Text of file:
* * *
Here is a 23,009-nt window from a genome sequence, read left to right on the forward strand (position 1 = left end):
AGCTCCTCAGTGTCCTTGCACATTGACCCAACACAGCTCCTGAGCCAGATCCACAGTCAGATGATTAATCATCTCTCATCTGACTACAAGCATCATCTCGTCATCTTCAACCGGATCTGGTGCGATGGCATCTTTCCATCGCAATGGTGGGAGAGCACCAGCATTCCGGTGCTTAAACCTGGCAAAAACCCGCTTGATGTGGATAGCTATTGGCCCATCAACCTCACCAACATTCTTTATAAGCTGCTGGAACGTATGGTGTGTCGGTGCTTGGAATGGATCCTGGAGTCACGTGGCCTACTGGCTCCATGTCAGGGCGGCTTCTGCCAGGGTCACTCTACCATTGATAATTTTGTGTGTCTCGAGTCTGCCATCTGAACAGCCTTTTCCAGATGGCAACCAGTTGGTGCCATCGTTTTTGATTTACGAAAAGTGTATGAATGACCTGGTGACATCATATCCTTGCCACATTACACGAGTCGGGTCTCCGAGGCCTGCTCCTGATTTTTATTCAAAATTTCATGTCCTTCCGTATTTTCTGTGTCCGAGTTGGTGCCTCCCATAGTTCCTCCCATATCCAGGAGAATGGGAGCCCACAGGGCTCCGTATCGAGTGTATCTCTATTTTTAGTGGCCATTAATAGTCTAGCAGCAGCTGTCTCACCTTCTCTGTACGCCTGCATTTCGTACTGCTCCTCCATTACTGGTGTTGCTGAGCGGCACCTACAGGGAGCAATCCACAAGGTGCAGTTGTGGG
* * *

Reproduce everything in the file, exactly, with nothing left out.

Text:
Here is a 23,009-nt window from a genome sequence, read left to right on the forward strand (position 1 = left end):
AGCTCCTCAGTGTCCTTGCACATTGACCCAACACAGCTCCTGAGCCAGATCCACAGTCAGATGATTAATCATCTCTCATCTGACTACAAGCATCATCTCGTCATCTTCAACCGGATCTGGTGCGATGGCATCTTTCCATCGCAATGGTGGGAGAGCACCAGCATTCCGGTGCTTAAACCTGGCAAAAACCCGCTTGATGTGGATAGCTATTGGCCCATCAACCTCACCAACATTCTTTATAAGCTGCTGGAACGTATGGTGTGTCGGTGCTTGGAATGGATCCTGGAGTCACGTGGCCTACTGGCTCCATGTCAGGGCGGCTTCTGCCAGGGTCACTCTACCATTGATAATTTTGTGTGTCTCGAGTCTGCCATCTGAACAGCCTTTTCCAGATGGCAACCAGTTGGTGCCATCGTTTTTGATTTACGAAAAGTGTATGAATGACCTGGTGACATCATATCCTTGCCACATTACACGAGTCGGGTCTCCGAGGCCTGCTCCTGATTTTTATTCAAAATTTCATGTCCTTCCGTATTTTCTGTGTCCGAGTTGGTGCCTCCCATAGTTCCTCCCATATCCAGGAGAATGGGAGCCCACAGGGCTCCGTATCGAGTGTATCTCTATTTTTAGTGGCCATTAATAGTCTAGCAGCAGCTGTCTCACCTTCTCTGTACGCCTGCATTTCGTACTGCTCCTCCATTACTGGTGTTGCTGAGCGGCACCTACAGGGAGCAATCCACAAGGTGCAGTTGTGGG